His is an example of how a great teacher can make a big difference in the trajectory of one’s life. For Brian Culp, his Grade 11 teacher anchored an enthusiasm for computer programming – a profession he decided to pursue.
“Mr. Digaetano at Stamford Collegiate really mentored me at that time, noticing I had the interest and skill, helped me advance my knowledge above and beyond the class requirements,” explains Culp. “I ended up spending all of my free time during the last two years of high school in his computer lab, learning all that I could.”
This past spring, Culp graduated from Niagara College’s Computer Programmer Analyst (Co-op) program and is currently employed as a computer programmer research associate with the Agriculture & Environmental Technologies Innovation Centre (AETIC), in the Research & Innovation Division. This after spending his co-op as a research assistant with AETIC in 2019/20.
“You are immersed in a real-world work environment, getting a true feel as to what life as a programmer is like. An added benefit was that I was able to say that I had a full year of real work experience by the time I even graduated from my course.”
At AETIC, Culp manages a small team of programming students in solving complex problems for industry partners. On his end, his work has focused on one industry partner, SoilOptix, where he has helped maintain and improve upon the analytics of the company’s advanced website portal.
The portal is used to perform advanced calculations on imported raw soil samples for SoilOptix clients, which helps growers understand their field and where there may be deficiencies, for example. It’s an incredibly challenging project that makes his classwork seem effortless, says Culp.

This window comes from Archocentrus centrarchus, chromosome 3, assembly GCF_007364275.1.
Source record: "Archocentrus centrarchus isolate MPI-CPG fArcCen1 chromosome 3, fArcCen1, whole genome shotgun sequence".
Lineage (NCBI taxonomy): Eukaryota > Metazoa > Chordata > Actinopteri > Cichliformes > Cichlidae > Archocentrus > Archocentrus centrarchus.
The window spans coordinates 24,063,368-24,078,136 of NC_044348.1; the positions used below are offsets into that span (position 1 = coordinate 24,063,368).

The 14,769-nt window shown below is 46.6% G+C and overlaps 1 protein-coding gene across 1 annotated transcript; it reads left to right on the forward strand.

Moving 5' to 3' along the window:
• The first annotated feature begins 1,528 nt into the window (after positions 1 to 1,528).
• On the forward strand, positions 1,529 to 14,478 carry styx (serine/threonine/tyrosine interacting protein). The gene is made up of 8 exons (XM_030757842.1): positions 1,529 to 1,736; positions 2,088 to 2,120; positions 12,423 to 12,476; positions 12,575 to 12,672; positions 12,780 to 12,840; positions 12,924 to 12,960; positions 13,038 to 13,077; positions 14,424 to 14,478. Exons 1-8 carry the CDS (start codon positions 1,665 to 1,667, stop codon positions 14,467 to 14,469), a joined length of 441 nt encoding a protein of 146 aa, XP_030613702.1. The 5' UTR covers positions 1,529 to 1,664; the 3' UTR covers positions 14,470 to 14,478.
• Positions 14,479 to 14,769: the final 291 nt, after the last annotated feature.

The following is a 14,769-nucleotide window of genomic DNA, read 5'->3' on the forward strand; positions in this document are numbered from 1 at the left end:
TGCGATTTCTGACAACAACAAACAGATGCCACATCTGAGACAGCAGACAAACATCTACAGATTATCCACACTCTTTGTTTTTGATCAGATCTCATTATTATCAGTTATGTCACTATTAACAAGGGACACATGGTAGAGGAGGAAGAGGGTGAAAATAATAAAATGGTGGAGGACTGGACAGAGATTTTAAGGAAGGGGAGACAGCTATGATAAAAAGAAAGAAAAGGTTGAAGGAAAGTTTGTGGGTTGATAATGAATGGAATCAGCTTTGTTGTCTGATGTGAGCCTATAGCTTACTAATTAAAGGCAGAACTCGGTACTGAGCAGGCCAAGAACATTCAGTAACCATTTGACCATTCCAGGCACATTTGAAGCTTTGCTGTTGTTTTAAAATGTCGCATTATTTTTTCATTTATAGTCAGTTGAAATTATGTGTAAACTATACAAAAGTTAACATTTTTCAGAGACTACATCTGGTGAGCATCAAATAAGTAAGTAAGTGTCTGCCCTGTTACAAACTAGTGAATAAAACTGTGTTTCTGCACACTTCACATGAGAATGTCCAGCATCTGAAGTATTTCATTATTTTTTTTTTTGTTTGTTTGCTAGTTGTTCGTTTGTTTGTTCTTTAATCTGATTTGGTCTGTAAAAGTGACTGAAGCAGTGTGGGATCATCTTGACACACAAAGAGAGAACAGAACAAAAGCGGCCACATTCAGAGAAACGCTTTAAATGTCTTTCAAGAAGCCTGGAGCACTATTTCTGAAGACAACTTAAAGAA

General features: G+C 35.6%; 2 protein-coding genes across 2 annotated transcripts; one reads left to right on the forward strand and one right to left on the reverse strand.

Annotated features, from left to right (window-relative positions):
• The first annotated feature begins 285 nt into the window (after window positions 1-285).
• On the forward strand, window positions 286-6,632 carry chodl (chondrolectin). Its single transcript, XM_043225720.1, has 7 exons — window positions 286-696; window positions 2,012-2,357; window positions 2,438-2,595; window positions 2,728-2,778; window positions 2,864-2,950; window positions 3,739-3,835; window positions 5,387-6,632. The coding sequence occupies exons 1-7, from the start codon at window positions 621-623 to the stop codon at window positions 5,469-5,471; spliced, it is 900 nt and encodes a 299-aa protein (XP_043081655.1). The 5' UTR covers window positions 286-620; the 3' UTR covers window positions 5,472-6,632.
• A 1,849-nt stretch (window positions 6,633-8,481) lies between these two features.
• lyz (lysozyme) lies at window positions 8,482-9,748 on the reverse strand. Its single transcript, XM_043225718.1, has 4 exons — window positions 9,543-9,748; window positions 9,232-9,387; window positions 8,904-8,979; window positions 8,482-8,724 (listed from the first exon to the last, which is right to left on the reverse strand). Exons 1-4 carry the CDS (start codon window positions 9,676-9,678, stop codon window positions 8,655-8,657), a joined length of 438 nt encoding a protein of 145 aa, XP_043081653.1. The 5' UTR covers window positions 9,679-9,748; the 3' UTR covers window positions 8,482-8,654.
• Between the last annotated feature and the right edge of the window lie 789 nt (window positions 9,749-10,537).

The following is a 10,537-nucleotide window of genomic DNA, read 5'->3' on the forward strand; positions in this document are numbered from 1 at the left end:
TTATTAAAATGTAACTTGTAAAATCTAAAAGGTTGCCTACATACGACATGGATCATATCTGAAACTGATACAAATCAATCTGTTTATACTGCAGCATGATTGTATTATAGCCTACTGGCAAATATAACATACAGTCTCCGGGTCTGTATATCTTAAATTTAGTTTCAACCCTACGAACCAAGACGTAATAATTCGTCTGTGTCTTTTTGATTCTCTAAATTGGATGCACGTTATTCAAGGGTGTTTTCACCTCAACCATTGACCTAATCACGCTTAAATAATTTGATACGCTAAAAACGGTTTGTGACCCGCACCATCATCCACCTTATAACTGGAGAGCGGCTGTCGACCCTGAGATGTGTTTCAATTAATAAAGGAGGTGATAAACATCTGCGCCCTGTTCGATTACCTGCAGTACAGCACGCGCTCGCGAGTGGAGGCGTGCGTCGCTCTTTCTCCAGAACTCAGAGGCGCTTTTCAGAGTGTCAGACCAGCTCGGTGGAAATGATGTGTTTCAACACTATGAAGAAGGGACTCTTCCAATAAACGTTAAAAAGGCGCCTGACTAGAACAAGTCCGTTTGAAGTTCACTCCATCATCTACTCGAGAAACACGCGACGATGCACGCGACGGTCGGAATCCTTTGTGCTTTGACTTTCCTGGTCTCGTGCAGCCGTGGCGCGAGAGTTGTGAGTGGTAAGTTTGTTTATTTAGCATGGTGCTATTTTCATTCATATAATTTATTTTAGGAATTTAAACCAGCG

“Some may consider putting students onto a project this difficult as throwing them to the fire, but I found it allowed me to thrive, and have noticed this in many other students as well,” says Culp, adding he also needed to learn a new programming language, which has now given him a leg up for his career.
He also had the advantage of working with vast amounts of data – something not offered in the classroom.
“In class, we would work with a few gigabytes of data, whereas the SoilOptix project has multiple terabytes of data and is always growing.”
Throughout his time with the Research & Innovation division, Culp says he has improved his communication skills, which ultimately translates to about any field within programming.
“You are immersed in a real-world work environment, getting a true feel as to what life as a programmer is like,” he adds. “An added benefit was that I was able to say that I had a full year of real work experience by the time I even graduated from my course.”
The attributes about computer programming that have kept him hooked since high school include the mental challenges and abundant options for creativeness.
“The most interesting aspect of programming is the ability to create and manipulate something from scratch with minimal limitations,” he explains. “I like to have a problem in which I must create a solution. I find this differs from other jobs because computer programming doesn’t have the same limitations since we are in the virtual computer environment. With programming, the possibilities are endless; new tools are created every day.”
When he’s not at work or in front of a computer screen, Culp has a keen interest in weightlifting and an affinity for wrestling action figures – as demonstrated by the close to 100 figurines that stand guard as the backdrop to his computer workstation.
“The action figures are mine, in an effort to make my workspace feel more my own… I may have gone slightly overboard,” he says with a laugh. “Most of these are wrestling figures since I loved playing with these as a kid and still enjoy watching wrestling.”
Culp lives in Niagara Falls with his wife Samantha and their two young children, Nicholas and Hunter.
“They are what drives me to be my best.”